Seven Questions About All Those ‘Educators Running for Office’ Stories

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During the past few months, a number of stories have appeared in major news outlets describing educators inspired to run for office by the teacher walkouts in West Virginia, Oklahoma, and Arizona.

Time, The Huffington Post, PBS NewsHour, the Christian Science Monitor, Yahoo News and most recently Bloomberg ran stories with pretty much the same angle: Nearly 1,500 teachers are so incensed by the underfunding of public education that they decided to take matters into their own hands and become elected officials.

That’s news, no doubt. But the stories have also lacked basic information or failed to ask some obvious questions.

Is there any independent verification? The numbers in these stories were supplied by the National Education Association. I don’t doubt the union counted all the candidates to come up with its number, but more attention should have been paid to the underlying criteria and who made the cut. NEA’s own disclaimer notes the list has “current and retired educators, classroom, administration, as well as support staff from K-12 and higher education.” Hypothetically, a candidate fitting the “educator” designation could be a retired university custodian or an executive assistant who worked at the county superintendent’s office.

What’s a baseline number of educator candidates running for office? Michelle Hackman of The Wall Street Journal checked with the Democratic Legislative Campaign Committee and reported on Twitter that fewer educators are running for office this year than ran in 2016. That blows up the NEA and media narrative.

How many of the 1,500 are incumbents? A teacher defending her seat in the state legislature can’t be described as seeking office because of the 2018 teacher strikes.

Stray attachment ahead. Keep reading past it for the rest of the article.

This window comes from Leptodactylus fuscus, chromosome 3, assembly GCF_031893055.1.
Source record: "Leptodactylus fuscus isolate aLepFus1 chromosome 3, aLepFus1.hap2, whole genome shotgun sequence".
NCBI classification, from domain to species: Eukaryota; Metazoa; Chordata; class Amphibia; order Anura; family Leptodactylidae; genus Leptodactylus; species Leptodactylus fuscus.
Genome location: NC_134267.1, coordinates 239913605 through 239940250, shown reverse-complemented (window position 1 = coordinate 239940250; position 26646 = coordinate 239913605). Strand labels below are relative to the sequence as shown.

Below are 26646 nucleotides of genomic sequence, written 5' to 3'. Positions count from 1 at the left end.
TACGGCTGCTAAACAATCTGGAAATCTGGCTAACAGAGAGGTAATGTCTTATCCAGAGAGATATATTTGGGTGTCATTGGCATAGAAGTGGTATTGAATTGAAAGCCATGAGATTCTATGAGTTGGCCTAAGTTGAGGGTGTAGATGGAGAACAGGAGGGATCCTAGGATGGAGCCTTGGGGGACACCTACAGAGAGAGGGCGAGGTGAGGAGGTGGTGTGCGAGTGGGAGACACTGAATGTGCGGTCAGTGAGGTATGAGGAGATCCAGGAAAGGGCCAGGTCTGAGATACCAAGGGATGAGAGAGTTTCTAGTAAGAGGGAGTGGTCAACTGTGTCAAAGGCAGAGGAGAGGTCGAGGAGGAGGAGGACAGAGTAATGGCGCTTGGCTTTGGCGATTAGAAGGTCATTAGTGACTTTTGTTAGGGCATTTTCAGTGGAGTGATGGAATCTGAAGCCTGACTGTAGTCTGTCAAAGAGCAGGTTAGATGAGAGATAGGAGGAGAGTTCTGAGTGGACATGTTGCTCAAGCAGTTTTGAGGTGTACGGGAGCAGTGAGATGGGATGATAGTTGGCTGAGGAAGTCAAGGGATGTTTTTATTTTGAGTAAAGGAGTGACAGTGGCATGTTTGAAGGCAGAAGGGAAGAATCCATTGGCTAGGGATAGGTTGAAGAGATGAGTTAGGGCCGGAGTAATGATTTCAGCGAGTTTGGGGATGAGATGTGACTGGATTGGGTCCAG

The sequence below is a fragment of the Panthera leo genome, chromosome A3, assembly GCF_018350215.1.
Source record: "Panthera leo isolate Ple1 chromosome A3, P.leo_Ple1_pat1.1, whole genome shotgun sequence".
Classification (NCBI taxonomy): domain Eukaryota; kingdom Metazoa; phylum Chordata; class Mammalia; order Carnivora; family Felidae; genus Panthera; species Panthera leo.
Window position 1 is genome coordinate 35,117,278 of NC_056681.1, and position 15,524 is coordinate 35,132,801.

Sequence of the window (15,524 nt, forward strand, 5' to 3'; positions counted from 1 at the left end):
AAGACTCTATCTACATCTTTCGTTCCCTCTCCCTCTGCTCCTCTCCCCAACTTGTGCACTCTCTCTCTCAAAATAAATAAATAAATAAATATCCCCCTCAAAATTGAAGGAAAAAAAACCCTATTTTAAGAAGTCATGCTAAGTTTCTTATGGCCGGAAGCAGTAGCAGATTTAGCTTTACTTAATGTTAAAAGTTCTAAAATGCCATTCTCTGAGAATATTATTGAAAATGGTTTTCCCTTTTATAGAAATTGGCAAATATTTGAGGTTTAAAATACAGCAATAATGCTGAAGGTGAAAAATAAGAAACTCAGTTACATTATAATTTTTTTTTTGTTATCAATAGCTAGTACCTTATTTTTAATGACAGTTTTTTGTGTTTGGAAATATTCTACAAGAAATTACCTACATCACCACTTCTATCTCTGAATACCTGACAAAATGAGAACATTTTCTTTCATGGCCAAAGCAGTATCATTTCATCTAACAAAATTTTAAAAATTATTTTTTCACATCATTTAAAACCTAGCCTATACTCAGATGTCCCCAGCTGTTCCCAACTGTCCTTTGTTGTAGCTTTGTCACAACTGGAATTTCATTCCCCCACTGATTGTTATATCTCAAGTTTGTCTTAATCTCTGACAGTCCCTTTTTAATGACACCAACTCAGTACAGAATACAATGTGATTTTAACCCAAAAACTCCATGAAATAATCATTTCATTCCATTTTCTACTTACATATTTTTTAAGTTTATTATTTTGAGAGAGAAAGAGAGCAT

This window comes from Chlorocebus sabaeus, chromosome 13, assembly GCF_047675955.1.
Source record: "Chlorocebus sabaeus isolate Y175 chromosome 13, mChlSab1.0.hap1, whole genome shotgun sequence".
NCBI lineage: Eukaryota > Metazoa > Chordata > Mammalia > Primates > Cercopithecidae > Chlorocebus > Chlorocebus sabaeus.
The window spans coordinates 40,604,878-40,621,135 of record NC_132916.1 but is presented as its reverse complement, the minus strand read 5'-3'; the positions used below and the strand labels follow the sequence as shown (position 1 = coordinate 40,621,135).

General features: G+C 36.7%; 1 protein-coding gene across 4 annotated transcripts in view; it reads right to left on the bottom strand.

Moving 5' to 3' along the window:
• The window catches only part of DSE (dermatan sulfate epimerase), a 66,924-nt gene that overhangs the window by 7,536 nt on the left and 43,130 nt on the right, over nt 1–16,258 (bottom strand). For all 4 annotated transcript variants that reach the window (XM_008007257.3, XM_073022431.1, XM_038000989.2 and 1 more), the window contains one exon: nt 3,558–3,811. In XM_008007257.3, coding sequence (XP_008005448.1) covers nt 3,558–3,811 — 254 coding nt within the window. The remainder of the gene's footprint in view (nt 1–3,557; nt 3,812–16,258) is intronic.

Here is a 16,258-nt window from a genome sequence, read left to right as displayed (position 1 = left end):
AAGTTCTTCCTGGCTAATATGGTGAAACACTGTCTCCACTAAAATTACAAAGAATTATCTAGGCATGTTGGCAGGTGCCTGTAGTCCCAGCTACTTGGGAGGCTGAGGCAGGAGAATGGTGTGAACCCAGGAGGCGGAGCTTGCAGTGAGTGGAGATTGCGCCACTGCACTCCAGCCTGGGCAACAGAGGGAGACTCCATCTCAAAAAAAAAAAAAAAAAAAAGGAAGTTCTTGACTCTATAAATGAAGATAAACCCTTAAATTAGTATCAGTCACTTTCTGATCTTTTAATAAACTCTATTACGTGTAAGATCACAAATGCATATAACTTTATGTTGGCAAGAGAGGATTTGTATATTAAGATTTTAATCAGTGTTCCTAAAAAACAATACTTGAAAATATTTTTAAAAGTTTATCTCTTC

How many of the educators are teachers? The Huffington Post headline reads, “Nearly 1,500 Teachers Are Running for Office …” [my emphasis] That’s factually untrue. If you choose to include food service workers and bus drivers on your list of “teachers,” you ought to make that clear to readers.

How many of the 1,500 are current school employees? The Bloomberg story describes Oklahoma gubernatorial candidate Drew Edmondson as “a former teacher and attorney general.” He did once work as a teacher — for a few years in the mid-1970s. He subsequently served as attorney general for 17 years and later went into private practice as a lawyer. His work experience from 40 years ago is much less relevant than the career he ultimately chose and practiced for several decades.

How “former” are the former teachers? There are more examples like Edmondson. Sen. Jon Tester of Montana is a former teacher. He taught music for two years in the late 1970s. He has been a U.S. senator for 12 years and was a Montana legislator for eight years before that. Sen. Bob Casey of Pennsylvania is a former teacher. He taught fifth grade for one year in the mid-1980s at a Catholic school. He also has been a U.S. senator for 12 years. These are candidates who have a minimal amount of teaching experience but have since gone on to do very different things with their lives. Placing them in the context of a recent “educator uprising” is highly misleading.

What are the educator candidates’ views on/knowledge of issues other than education? Apart from candidates for state schools superintendent, these educators are running for positions that encompass much more than just public education. If these stories are to be believed, many of them decided to run for office just this year. What do they think about tax policy, roads and infrastructure, health care, business regulation, the environment, etc.?

One last question: I expect this to be a good election for the Democrats, and for many of these educators. But if a majority of them lose, will the union tabulate the results, and how many stories will we see about it?

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